Prosecutor hopes to help first-time offenders stay in school

March 15, 1994|By Alisa Samuels | Alisa Samuels,Sun Staff Writer

Assistant State's Attorney Bobbie Fine is developing an educational program for first-time offenders who commit misdemeanors and are at risk of dropping out of school or who need help academically.

The key to that program, which she would like to start by September, is the possibility that misdemeanor charges against some nonviolent offenders could be dropped.

"I will dismiss certain cases if they complete an educational program," said Ms. Fine, the county's only juvenile prosecutor and a former reading teacher. "It's that important."

The idea has won initial support from Superintendent Michael E. Hickey, who has discussed the concept with Ms. Fine and Drew Watt, supervisor for the county's juvenile services.

He said that if the program were folded into the school system's evening school program, which started last year, it would operate at little or no cost.

"It could have real potential," the superintendent said, adding that it could be "a preventive measure before a student marches too far down the [wrong] path."

But he warned: "If we had to establish it as a separate program, there would be a problem, because there's no money."

Dr. Hickey said that he told Ms. Fine and Mr. Watt that he would like to see more details about the program. In their discussions, Dr. Hickey said Ms. Fine estimated that the program would serve between a dozen and 20 students.

Still in the planning stages, the program would be open to juveniles who have committed assault and battery where no injury took place, theft of under $300 or other misdemeanors, Ms. Fine said.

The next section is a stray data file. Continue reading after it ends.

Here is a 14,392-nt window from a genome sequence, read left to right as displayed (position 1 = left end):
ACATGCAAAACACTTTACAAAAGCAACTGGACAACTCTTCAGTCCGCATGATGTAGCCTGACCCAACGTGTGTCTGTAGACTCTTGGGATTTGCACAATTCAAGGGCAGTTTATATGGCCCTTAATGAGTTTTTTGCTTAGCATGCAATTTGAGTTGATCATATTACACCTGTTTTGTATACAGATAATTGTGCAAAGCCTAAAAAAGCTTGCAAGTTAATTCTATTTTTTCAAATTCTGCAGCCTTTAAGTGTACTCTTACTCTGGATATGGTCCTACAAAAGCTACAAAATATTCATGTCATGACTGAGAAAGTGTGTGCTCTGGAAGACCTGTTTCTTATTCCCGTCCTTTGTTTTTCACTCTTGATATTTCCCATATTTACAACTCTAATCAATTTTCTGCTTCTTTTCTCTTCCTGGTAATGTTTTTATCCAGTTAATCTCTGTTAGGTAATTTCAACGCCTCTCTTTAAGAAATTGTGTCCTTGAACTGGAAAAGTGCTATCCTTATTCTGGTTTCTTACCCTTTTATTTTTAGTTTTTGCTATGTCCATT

Participating students might get tutoring in the evening school program, or might be tutored by college interns and student teachers could tutor the youngsters, Ms. Fine said.

The length of the educational program would vary according to each student's needs, she said.

Ms. Fine said that many of the young offenders she sees have poor school attendance, poor grades and may be at risk of dropping out.

In Howard County, 1.65 percent of the ninth- to 12th-graders drop out of school, compared with 18 percent in Baltimore City, 3.32 percent in Baltimore County and 3.76 percent in Anne Arundel, according to the Maryland School Performance Report released last year.

Last year, there were 1,200 juveniles arrested in Howard County, Ms. Fine said. She prosecuted 558 of those cases last year, up from the 320 cases she handled when she first started in 1989.

"But people [in Howard County] don't look look at it as serious," she said of juvenile crime. "Juveniles are really doing some serious crimes, and they have to be looked at.

"If we don't try and reach them, they become adult criminals."

In an effort to reduce juvenile crime in Howard County, Ms. Fine attends PTA meetings and gives lectures in middle and high schools. Some teens just don't believe anything will happen to them, she said.

"I tell them what I see," Ms. Fine said. "I tell them I see them cry and beg not to be locked up."

Baltimore Sun Articles
Please note the green-lined linked article text has been applied commercially without any involvement from our newsroom editors, reporters or any other editorial staff.